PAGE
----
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Why So Few At Risk For Lung Cancer Get Screened For It


The American Cancer Society ranks lung cancer as the second most common cancer in both men and women.

A screening program was created for those most at risk, but researchers report fewer than 2 percent of eligible current and former smokers have sought the scans.

Dr. David Gerber, a lung cancer physician at UT Southwestern Medical Center, said the program involving low-dose CT scans was approved only in 2015, so you have to allow some time for people to learn about the program.

But, as Gerber found when creating a lung cancer screening program at Parkland Hospital, raising awareness requires effort.

“The way I started the program at Parkland last year was by going to the physicians who day to day are seeing these patients — patients with less education, patients at lower socio-economic levels — who have greater smoking history and greater risk of lung cancer," Gerber said. "Getting buy-in at the level of the health care system is critical. Getting buy-in and awareness to high risk individuals is also critical." 

Interview Highlights

About the screening: It’s only about one-fifth the radiation dose of a standard CT scan. And it’s really fast. The individual goes into the CT scanner, they're asked to take a deep breath and hold it, then the CT scan is done and they exhale. They don’t have to get an IV placed, and there’s not a risk of an allergic reaction or other toxicity.

Eligibility for screening program: People need to be at least age 55, and depending on whether you’re looking at the United States Preventive Services Task Force or the Centers for Medicare and Medicaid, the upper age cutoff is either 77 or 80. And patients must have smoked 30 pack years of cigarettes or more. If you’ve smoked one pack of cigarettes per day for 30 years, that’s 30 pack years. Two packs of cigarettes per day for 15 years, that’s 30 pack years, and so on. If you’ve quit smoking, you may still be eligible for lung cancer screening, but you must have quit within the past 15 years. If you quit 40 years ago, you would no longer be eligible.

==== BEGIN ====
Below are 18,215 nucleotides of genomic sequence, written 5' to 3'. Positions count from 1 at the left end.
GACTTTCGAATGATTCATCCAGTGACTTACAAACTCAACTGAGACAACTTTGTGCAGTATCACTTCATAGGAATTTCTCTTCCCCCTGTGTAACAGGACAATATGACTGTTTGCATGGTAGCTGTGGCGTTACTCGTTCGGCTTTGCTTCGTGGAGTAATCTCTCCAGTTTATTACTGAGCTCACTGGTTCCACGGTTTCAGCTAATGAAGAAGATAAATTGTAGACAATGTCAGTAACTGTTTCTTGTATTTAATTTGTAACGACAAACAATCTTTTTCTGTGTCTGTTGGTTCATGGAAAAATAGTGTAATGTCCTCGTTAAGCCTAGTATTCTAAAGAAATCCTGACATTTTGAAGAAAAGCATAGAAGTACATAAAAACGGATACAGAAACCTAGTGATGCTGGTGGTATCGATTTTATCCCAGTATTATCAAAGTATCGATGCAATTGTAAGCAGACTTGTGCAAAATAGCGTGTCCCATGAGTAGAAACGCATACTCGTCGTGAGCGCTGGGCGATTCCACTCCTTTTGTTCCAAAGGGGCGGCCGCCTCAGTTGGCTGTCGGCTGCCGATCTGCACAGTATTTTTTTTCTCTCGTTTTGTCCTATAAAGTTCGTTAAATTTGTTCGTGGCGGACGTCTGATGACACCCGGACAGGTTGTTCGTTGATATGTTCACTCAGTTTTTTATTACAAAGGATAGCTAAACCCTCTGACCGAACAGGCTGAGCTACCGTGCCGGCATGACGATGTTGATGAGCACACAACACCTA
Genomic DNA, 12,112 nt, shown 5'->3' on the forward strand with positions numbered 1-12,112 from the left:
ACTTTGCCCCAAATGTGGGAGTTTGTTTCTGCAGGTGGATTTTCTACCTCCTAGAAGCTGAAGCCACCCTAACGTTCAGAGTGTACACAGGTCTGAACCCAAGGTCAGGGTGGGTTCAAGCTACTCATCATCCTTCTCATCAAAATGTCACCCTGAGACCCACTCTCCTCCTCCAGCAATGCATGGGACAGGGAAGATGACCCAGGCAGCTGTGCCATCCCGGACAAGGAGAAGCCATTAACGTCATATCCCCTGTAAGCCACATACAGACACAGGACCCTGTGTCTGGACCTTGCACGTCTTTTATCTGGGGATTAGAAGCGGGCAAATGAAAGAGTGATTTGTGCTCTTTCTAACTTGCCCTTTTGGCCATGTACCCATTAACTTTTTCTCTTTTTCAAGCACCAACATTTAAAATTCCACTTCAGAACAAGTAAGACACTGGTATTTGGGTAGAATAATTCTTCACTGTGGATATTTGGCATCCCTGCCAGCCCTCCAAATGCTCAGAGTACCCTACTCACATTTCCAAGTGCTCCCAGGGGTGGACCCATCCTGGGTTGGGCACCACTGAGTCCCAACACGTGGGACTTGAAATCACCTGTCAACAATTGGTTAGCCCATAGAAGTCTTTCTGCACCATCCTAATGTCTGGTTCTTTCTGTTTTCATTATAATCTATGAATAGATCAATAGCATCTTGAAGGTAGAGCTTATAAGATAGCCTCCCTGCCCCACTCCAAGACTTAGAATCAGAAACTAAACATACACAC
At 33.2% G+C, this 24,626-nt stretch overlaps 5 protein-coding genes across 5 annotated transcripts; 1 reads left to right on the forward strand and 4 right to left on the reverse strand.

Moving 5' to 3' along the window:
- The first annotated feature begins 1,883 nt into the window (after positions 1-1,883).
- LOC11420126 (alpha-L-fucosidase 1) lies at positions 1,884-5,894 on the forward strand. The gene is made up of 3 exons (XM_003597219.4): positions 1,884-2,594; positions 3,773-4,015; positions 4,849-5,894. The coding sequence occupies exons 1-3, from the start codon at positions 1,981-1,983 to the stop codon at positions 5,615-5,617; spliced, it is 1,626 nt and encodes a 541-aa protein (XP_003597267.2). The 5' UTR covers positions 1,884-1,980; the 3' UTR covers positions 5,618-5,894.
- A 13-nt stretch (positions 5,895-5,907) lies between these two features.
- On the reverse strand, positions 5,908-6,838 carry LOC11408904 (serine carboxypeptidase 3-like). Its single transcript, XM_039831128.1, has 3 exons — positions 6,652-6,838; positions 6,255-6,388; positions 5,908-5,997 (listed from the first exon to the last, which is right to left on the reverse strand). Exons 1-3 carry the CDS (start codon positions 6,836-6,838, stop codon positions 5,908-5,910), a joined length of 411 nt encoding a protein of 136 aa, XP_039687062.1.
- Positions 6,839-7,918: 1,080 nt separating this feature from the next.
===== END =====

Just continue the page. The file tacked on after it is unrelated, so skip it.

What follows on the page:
Why screening is important: If someone has an individual history of smoking several decades and now they’re reaching their 60s and 70s, their personal risk of developing lung cancer may exceed 15 percent. And without screening, the vast majority of lung cancers are diagnosed in Stage 3 or 4, when they’re almost never curable. If we can diagnose a lung cancer in Stage 1, when it’s very small and it can be treated with a small surgical procedure or focused radiation treatment, then that leads to a far better outcome. And the smoking piece is an integral part of it. If someone can quit smoking, that benefit is even greater than the benefit of lung cancer screening itself. If both are put together, it becomes very effective.

It’s never too late to quit: The risk of lung cancer starts dropping immediately when people stop smoking. If someone has quit smoking 20, 30, 40 years ago, then their risk of lung cancer is dropping below half of what it might have been at the peak — maybe even below 25 percent of what it was. That’s the single greatest intervention an individual can take.


Interview responses have been lightly edited for clarity and length.

Sam Baker is KERA's senior editor and local host for Morning Edition. The native of Beaumont, Texas, also edits and produces radio commentaries and Vital Signs, a series that's part of the station's Breakthroughs initiative. He also was the longtime host of KERA 13’s Emmy Award-winning public affairs program On the Record. He also won an Emmy in 2008 for KERA’s Sharing the Power: A Voter’s Voice Special, and has earned honors from the Associated Press and the Public Radio News Directors Inc.